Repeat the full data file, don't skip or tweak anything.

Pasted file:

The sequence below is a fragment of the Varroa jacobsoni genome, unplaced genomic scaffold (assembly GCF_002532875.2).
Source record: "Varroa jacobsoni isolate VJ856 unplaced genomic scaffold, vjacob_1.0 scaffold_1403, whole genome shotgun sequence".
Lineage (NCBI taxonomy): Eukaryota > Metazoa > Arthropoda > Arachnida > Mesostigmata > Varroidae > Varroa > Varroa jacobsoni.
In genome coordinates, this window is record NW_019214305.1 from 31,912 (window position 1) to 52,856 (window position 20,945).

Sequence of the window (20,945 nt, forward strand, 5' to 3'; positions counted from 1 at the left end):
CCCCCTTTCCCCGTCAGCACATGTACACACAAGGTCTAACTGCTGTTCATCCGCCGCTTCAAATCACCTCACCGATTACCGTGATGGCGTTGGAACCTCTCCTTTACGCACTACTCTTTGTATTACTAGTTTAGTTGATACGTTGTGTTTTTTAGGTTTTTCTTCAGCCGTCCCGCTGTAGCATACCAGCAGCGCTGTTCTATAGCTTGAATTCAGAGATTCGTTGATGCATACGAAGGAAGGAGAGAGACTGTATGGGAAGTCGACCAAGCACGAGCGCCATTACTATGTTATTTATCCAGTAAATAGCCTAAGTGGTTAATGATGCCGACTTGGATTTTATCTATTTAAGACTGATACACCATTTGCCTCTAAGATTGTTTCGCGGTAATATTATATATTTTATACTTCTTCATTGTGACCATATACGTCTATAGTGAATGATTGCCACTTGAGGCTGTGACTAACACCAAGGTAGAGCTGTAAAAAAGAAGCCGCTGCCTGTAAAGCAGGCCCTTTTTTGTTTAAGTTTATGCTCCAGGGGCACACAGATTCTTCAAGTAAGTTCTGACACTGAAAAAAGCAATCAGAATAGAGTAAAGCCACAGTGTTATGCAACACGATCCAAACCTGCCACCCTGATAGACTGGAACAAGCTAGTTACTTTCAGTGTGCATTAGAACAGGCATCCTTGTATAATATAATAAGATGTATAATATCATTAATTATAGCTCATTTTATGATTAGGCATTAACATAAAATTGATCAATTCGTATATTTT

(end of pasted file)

The sequence below is a fragment of the Varroa jacobsoni genome, unplaced genomic scaffold (assembly GCF_002532875.2).
Source record: "Varroa jacobsoni isolate VJ856 unplaced genomic scaffold, vjacob_1.0 scaffold_1403, whole genome shotgun sequence".
Lineage (NCBI taxonomy): Eukaryota > Metazoa > Arthropoda > Arachnida > Mesostigmata > Varroidae > Varroa > Varroa jacobsoni.
In genome coordinates, this window is record NW_019214305.1 from 31,912 (window position 1) to 52,856 (window position 20,945).

Sequence of the window (20,945 nt, forward strand, 5' to 3'; positions counted from 1 at the left end):
CCCCCTTTCCCCGTCAGCACATGTACACACAAGGTCTAACTGCTGTTCATCCGCCGCTTCAAATCACCTCACCGATTACCGTGATGGCGTTGGAACCTCTCCTTTACGCACTACTCTTTGTATTACTAGTTTAGTTGATACGTTGTGTTTTTTAGGTTTTTCTTCAGCCGTCCCGCTGTAGCATACCAGCAGCGCTGTTCTATAGCTTGAATTCAGAGATTCGTTGATGCATACGAAGGAAGGAGAGAGACTGTATGGGAAGTCGACCAAGCACGAGCGCCATTACTATGTTATTTATCCAGTAAATAGCCTAAGTGGTTAATGATGCCGACTTGGATTTTATCTATTTAAGACTGATACACCATTTGCCTCTAAGATTGTTTCGCGGTAATATTATATATTTTATACTTCTTCATTGTGACCATATACGTCTATAGTGAATGATTGCCACTTGAGGCTGTGACTAACACCAAGGTAGAGCTGTAAAAAAGAAGCCGCTGCCTGTAAAGCAGGCCCTTTTTTGTTTAAGTTTATGCTCCAGGGGCACACAGATTCTTCAAGTAAGTTCTGACACTGAAAAAAGCAATCAGAATAGAGTAAAGCCACAGTGTTATGCAACACGATCCAAACCTGCCACCCTGATAGACTGGAACAAGCTAGTTACTTTCAGTGTGCATTAGAACAGGCATCCTTGTATAATATAATAAGATGTATAATATCATTAATTATAGCTCATTTTATGATTAGGCATTAACATAAAATTGATCAATTCGTATATTTT